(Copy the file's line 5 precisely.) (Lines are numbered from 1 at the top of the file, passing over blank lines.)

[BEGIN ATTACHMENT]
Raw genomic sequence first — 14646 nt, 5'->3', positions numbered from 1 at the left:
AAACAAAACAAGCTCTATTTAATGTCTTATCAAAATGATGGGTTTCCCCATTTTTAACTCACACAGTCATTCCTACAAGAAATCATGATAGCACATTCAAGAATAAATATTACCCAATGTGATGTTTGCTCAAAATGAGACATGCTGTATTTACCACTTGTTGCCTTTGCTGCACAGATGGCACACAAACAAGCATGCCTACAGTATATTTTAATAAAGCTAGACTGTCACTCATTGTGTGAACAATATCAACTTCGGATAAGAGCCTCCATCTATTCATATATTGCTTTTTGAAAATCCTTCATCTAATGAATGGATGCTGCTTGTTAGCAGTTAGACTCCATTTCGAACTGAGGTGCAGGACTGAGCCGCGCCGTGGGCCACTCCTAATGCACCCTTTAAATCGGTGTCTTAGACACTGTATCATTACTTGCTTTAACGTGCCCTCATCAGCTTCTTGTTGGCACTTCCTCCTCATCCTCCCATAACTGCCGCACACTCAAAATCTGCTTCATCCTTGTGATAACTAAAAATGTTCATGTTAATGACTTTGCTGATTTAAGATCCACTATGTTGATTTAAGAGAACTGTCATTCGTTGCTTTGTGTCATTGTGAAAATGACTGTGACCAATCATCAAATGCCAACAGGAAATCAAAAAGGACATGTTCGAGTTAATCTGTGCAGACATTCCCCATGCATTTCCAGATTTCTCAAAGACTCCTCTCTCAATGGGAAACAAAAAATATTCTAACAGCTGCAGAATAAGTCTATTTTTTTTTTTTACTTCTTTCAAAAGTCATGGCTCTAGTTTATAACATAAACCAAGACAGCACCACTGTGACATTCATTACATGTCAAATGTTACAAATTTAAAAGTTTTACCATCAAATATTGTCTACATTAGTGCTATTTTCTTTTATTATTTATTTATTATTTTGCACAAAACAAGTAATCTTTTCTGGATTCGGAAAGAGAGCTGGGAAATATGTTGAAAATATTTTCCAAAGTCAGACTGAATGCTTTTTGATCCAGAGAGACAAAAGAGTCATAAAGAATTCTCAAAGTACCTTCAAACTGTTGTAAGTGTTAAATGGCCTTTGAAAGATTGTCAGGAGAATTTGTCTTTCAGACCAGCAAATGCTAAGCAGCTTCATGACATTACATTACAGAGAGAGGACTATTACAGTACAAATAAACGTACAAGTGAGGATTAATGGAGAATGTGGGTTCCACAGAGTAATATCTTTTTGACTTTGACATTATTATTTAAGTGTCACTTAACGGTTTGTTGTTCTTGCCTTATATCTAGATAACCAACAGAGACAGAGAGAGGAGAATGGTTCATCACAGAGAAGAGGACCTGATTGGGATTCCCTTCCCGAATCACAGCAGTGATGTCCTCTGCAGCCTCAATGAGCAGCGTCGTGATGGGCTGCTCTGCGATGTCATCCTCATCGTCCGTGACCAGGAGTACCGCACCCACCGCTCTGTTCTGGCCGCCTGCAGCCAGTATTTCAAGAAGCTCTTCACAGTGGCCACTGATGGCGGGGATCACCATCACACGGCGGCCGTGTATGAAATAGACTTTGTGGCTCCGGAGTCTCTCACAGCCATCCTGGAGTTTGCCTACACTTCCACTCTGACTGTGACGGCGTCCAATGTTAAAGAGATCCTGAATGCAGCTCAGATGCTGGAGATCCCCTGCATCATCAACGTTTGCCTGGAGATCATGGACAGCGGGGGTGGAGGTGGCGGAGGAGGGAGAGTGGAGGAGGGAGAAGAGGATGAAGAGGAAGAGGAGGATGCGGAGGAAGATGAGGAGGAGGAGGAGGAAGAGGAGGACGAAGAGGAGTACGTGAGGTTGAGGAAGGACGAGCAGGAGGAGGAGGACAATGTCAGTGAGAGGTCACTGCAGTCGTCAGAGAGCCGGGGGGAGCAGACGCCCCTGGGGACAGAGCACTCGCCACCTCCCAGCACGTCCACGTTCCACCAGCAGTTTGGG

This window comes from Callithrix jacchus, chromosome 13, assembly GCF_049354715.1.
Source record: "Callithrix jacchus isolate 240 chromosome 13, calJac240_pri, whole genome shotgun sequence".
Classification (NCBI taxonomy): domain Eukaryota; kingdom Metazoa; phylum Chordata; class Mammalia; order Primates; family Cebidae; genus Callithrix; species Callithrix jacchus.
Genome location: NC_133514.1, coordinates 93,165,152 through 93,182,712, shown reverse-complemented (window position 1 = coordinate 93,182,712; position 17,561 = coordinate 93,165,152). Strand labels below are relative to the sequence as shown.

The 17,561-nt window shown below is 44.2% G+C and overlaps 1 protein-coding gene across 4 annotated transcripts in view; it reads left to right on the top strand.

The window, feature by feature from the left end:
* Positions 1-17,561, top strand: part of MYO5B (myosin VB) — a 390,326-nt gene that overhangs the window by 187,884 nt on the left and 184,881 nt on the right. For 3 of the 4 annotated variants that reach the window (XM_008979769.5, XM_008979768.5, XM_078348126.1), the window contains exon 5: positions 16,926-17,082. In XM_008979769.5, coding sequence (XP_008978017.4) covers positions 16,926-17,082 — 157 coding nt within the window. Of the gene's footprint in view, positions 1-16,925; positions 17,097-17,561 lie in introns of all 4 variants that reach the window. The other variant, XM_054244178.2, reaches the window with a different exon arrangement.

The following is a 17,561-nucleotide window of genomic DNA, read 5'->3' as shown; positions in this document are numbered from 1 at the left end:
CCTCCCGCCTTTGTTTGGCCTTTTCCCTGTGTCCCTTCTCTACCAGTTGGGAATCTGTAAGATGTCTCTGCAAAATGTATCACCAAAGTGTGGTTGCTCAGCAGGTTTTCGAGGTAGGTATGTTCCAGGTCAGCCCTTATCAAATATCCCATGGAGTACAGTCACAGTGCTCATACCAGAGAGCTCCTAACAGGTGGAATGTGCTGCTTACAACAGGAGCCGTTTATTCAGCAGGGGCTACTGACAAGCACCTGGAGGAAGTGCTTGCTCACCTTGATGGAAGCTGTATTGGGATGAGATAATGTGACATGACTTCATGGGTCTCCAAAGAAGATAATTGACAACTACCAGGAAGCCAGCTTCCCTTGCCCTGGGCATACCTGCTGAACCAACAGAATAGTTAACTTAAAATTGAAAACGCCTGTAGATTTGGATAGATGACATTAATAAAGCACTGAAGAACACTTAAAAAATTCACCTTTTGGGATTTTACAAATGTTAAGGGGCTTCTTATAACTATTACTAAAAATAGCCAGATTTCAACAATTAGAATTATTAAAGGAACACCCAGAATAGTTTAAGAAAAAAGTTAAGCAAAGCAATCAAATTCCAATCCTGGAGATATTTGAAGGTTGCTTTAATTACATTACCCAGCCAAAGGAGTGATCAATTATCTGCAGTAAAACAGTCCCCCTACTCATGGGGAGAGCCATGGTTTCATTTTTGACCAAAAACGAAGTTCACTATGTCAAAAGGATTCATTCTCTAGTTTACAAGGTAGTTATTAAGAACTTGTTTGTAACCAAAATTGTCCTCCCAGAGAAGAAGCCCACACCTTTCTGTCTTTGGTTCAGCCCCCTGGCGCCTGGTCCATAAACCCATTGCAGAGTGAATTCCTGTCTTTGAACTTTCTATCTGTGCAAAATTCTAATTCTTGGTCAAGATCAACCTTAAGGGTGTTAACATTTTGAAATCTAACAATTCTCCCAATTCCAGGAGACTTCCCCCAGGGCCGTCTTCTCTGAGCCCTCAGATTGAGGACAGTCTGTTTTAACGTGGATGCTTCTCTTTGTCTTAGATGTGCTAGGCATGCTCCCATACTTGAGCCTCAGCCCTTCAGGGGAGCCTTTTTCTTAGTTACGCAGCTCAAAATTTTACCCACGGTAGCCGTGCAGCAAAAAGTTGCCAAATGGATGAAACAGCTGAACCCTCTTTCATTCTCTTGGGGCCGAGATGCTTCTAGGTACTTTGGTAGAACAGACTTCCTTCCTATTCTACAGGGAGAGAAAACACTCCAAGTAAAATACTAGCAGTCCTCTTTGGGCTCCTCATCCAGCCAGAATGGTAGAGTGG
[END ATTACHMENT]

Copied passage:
Classification (NCBI taxonomy): domain Eukaryota; kingdom Metazoa; phylum Chordata; class Mammalia; order Primates; family Cebidae; genus Callithrix; species Callithrix jacchus.